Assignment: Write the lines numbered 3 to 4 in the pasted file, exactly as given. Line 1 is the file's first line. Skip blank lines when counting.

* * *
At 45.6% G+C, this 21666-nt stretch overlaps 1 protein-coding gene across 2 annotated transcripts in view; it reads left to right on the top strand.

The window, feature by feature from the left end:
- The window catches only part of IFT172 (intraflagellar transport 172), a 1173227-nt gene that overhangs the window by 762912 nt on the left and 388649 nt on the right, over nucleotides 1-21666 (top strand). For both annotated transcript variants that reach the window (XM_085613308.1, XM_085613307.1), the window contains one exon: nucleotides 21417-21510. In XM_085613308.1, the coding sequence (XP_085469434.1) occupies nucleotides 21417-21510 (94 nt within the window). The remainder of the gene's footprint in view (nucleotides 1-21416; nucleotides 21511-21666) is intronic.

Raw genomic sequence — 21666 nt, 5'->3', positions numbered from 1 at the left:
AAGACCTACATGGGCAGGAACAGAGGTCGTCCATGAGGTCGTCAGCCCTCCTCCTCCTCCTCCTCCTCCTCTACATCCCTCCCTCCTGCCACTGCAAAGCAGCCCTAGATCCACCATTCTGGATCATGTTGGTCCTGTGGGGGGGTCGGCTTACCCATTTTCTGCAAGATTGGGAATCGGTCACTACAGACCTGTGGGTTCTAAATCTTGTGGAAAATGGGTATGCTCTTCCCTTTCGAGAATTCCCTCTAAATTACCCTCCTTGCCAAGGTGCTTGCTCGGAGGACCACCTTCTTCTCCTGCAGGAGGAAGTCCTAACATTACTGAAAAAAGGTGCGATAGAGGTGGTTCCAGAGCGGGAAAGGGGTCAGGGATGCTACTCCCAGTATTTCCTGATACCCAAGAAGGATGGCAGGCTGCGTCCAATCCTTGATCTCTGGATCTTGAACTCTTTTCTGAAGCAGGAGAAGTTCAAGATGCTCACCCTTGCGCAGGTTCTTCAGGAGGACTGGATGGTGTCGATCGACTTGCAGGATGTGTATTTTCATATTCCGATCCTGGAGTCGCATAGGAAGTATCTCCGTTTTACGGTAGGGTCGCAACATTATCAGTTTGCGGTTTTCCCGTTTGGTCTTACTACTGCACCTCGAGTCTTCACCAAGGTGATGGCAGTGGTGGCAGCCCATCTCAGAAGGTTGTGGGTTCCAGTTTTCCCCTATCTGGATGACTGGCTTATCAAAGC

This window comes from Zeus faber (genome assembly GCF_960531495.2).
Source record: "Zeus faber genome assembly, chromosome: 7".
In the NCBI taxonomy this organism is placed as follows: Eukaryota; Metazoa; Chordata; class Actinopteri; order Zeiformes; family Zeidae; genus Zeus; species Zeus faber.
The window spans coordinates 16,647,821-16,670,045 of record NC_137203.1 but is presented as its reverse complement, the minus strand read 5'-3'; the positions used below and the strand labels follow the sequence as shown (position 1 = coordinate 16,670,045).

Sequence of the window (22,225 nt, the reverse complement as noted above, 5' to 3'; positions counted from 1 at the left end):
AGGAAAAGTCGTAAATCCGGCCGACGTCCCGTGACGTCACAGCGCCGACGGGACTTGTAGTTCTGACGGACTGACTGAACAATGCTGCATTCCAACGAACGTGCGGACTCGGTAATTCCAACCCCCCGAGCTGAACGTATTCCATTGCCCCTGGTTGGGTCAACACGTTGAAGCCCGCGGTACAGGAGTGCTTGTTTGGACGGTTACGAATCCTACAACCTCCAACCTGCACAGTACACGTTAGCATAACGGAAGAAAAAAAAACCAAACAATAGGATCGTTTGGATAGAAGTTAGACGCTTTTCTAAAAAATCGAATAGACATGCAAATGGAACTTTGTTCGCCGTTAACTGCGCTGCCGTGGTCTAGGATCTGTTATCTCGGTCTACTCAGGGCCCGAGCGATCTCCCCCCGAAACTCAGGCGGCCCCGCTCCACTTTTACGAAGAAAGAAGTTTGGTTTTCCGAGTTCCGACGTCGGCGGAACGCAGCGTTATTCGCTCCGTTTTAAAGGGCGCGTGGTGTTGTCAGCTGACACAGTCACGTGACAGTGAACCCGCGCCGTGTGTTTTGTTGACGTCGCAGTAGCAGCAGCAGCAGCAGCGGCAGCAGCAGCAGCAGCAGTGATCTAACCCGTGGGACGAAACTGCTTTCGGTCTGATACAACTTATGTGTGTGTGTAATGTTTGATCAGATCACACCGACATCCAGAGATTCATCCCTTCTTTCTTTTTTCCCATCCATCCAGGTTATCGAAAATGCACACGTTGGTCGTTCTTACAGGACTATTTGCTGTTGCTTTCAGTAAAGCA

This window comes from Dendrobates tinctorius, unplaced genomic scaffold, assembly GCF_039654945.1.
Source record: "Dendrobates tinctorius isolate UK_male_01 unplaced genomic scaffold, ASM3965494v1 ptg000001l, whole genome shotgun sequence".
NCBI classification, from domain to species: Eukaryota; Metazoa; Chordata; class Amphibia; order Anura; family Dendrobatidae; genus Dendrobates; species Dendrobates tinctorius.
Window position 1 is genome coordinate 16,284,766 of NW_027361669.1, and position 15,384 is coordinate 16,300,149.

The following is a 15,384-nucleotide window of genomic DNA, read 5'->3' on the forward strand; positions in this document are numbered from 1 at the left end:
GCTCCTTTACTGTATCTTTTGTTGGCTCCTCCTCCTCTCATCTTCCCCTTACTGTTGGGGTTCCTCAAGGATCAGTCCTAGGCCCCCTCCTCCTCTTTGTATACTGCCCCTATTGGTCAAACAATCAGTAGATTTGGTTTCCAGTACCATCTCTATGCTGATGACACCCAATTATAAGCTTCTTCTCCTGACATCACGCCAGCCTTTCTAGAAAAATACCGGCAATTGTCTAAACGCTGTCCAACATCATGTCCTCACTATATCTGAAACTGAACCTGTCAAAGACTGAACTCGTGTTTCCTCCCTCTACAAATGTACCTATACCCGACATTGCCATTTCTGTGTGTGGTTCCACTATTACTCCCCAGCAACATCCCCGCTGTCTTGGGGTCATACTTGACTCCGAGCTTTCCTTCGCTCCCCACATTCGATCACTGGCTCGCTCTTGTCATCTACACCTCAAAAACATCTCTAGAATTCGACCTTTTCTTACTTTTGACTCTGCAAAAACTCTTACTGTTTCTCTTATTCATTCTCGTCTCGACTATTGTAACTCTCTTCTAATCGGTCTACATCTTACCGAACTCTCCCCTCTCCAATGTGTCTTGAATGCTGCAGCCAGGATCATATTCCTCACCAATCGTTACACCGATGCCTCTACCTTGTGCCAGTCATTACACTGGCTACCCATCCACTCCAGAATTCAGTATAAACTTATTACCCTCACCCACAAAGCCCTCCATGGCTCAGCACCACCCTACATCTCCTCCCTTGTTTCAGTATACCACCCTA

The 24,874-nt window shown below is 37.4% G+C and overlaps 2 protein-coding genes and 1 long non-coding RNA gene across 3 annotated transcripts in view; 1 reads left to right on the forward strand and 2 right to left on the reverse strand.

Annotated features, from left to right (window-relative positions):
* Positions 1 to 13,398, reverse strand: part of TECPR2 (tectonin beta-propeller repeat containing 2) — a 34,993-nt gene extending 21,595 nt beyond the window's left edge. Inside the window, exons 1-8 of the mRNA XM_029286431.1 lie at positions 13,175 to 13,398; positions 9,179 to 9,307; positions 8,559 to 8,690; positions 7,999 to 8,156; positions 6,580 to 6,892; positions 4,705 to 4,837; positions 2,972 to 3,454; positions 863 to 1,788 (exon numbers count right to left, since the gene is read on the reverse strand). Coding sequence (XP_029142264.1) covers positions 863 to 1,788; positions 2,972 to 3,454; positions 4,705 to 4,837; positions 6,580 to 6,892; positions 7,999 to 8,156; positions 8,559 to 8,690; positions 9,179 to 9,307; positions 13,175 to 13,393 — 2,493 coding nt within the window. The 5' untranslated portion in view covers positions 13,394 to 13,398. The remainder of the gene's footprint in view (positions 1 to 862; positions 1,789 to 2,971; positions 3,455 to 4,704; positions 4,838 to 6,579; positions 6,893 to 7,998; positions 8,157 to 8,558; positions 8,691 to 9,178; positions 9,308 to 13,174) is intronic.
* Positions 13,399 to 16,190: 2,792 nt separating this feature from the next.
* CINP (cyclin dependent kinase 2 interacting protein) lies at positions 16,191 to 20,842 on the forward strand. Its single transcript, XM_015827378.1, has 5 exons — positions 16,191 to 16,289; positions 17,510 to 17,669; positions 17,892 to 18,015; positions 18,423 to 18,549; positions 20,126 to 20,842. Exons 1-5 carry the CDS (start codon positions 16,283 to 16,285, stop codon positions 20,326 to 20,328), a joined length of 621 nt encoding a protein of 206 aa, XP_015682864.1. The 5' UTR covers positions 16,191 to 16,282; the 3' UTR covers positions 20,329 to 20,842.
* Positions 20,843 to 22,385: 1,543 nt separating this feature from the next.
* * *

- The window catches only part of IFT172 (intraflagellar transport 172), a 1173227-nt gene that overhangs the window by 762912 nt on the left and 388649 nt on the right, over nucleotides 1-21666 (top strand). For both annotated transcript variants that reach the window (XM_085613308.1, XM_085613307.1), the window contains one exon: nucleotides 21417-21510. In XM_085613308.1, the coding sequence (XP_085469434.1) occupies nucleotides 21417-21510 (94 nt within the window). The remainder of the gene's footprint in view (nucleotides 1-21416; nucleotides 21511-21666) is intronic.

Raw genomic sequence — 21666 nt, 5'->3', positions numbered from 1 at the left: